I was able to test the camera arm created by Liverpool High School students, Jon and Eric. It worked perfectly! I attached my underwater camera to the pole that the students had created and I was able to push the camera through a meter of slush filled seawater in one of the 14cm diameter ice core holes. When I pulled up on the flexible plastic strip that runs through the pole and connects to the camera, I was able to angle the camera up and down to examine the bottom of the ice floe. These images gave the scientist a better understanding of the condition of the bottom of the ice. Notice the brown regions in the ice that show where the algae and bacteria live.

    The Mighty Oden!
    Looking up at our home-away-from-home. Compare the person on the ice to the two people on the rail outside the bridge windows. You can see the window of my cabin on the 3rd deck. It is just below and to the left of the

    Flags of the Day

    The following members of "Team Oden" created the flags below:

    The ARCUS Staff, Fairbanks, Alaska Camp Talooli, Lake Temalo Pirates, Pennellville, NY Athens Montessori Orange Class, Athens, Georgia Athens Montessori Middle School, Athens, Georgia The Expedition Earth Science program, Liverpool 9th Gr, Liverpool, NY Alex and Zach, Athens, Georgia Cottage Lane Elementary School, Blauvelt, NY Camp Talooli, Lake Temalo Pirates, Pennellville, NY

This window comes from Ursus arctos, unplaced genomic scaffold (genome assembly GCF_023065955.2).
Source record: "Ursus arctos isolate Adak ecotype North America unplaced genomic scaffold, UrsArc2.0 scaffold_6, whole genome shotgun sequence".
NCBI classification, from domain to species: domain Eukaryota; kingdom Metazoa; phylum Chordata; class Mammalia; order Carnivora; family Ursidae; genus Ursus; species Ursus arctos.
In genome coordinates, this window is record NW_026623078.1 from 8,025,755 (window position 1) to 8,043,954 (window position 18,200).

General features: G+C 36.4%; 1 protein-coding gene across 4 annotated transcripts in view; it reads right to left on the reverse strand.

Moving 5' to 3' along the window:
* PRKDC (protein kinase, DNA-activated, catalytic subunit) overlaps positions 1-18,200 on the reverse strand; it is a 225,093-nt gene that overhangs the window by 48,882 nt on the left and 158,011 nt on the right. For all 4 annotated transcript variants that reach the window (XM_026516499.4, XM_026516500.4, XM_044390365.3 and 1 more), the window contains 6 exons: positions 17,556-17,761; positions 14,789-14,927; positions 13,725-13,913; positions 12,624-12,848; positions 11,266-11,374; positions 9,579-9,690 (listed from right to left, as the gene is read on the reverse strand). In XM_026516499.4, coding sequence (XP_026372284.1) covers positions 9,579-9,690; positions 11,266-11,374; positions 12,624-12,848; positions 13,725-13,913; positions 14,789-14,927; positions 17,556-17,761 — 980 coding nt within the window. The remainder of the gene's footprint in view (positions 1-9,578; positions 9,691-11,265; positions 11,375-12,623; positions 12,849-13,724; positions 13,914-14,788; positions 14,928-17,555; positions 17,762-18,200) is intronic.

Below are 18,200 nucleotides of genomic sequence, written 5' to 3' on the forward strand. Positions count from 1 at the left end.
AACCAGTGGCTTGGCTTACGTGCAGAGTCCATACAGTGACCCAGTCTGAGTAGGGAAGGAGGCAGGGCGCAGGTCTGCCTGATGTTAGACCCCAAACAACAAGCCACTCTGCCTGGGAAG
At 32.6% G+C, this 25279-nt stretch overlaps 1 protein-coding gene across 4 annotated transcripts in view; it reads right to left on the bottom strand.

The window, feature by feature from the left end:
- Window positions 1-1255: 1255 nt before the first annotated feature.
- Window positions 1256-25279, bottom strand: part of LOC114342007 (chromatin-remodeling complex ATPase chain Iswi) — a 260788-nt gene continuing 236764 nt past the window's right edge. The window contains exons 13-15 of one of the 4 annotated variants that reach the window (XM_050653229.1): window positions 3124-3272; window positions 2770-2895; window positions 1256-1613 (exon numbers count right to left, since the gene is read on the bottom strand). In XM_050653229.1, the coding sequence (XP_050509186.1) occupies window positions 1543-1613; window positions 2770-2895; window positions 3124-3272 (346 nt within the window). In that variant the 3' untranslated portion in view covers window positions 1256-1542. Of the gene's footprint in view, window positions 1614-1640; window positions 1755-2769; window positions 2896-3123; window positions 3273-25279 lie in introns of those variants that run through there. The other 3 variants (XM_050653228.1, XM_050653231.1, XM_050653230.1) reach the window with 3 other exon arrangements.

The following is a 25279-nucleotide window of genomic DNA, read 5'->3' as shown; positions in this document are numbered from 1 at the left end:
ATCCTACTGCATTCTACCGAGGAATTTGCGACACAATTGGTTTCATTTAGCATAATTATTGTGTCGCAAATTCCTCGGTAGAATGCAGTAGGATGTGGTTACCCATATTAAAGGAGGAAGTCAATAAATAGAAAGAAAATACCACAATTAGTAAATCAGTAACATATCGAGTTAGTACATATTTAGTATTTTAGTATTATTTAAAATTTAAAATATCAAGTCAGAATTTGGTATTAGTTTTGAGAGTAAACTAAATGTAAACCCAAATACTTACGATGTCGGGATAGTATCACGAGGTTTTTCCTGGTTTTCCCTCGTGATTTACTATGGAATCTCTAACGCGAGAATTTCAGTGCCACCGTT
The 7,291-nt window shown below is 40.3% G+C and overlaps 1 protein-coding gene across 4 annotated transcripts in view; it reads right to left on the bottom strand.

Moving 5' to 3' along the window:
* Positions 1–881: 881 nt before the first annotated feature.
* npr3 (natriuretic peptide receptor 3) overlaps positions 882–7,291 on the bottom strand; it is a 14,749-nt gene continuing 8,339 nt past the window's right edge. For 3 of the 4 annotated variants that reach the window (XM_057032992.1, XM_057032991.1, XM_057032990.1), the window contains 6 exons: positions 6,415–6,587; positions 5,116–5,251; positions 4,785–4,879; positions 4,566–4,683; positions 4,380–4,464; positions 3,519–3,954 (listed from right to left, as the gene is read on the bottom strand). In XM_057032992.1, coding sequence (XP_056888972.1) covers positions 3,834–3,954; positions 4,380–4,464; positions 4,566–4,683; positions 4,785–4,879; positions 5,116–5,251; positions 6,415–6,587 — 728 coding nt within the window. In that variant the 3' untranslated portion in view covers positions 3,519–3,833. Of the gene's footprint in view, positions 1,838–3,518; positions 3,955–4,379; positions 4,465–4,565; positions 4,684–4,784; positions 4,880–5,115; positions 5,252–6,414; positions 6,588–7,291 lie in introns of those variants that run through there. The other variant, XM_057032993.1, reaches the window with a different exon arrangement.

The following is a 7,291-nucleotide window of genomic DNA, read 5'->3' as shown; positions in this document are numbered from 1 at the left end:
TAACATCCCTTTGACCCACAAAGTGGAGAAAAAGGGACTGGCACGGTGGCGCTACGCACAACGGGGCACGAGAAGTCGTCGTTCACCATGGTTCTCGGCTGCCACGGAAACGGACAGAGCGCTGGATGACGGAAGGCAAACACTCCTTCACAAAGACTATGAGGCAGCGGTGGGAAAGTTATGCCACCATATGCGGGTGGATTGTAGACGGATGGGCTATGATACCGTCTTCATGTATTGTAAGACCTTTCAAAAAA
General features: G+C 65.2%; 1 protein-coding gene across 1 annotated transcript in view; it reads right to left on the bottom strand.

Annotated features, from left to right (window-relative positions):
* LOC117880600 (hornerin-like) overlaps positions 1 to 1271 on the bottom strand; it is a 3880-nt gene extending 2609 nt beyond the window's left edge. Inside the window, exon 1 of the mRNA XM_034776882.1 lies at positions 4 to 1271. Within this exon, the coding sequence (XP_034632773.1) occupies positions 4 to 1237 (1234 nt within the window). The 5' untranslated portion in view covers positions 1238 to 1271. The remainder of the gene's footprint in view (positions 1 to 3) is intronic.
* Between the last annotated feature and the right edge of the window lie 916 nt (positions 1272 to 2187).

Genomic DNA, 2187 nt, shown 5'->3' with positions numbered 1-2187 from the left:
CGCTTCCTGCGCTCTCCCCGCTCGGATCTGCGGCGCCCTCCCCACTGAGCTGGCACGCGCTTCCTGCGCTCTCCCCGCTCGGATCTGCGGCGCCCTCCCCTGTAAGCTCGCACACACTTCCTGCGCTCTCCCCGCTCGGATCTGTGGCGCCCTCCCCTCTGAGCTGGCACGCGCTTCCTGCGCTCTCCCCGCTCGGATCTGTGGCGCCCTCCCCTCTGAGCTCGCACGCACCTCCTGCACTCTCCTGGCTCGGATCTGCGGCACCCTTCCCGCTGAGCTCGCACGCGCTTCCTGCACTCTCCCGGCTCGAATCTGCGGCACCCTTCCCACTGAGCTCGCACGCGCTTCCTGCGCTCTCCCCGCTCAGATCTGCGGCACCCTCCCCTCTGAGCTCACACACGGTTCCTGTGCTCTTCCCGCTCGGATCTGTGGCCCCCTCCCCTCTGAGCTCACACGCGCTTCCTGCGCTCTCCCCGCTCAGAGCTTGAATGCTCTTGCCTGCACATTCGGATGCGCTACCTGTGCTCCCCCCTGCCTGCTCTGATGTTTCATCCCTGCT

Flags on Ice!
    PhD student, Alex Mass helped me to capture the underwater video and then she held up today’s flags.

    Photo of the Day!

     Mr. Peneston rests on the sea ice like a seal!
    After about 5 hours of data gathering on the ice, I took a 5-minute break. With the air temperature just about the freezing point and almost no wind, the weather was so great and our safety suits were so warm I was able to work without gloves or a hat. However, to protect us from the intense UV rays from the sun we continued to wear sunscreen and polar sunglasses.

    A Reminder,

    Be sure to go to the Live From IPY section and register to participate in our first live webinar from the Oden that will take place this coming Monday!

    A Gift,

    As a teacher and camp program director who has participated in many Live from IPY web conferences, I have created a document for teachers and others who are planning to participate with their classes on Monday. It is a series of tips and suggestions for how to prepare yourself, your students and your equipment. The document is attached to the bottom of this journal post.

    A Warning,

    If you enjoyed my Crazy Teacher Video last week. Watch for short videos starting tomorrow of penguins, ice-drilling scientists and a video shot underwater, beneath the sea ice!

    An Apology,

    Again, I am still couple of days behind in responding to your questions in the Ask The Team forum. I will work hard today to get to all of them.

    Take care, have fun & make memories,

    Jeff Peneston

    Weather Summary
    Very light breeze Overcast Skies, Light Snow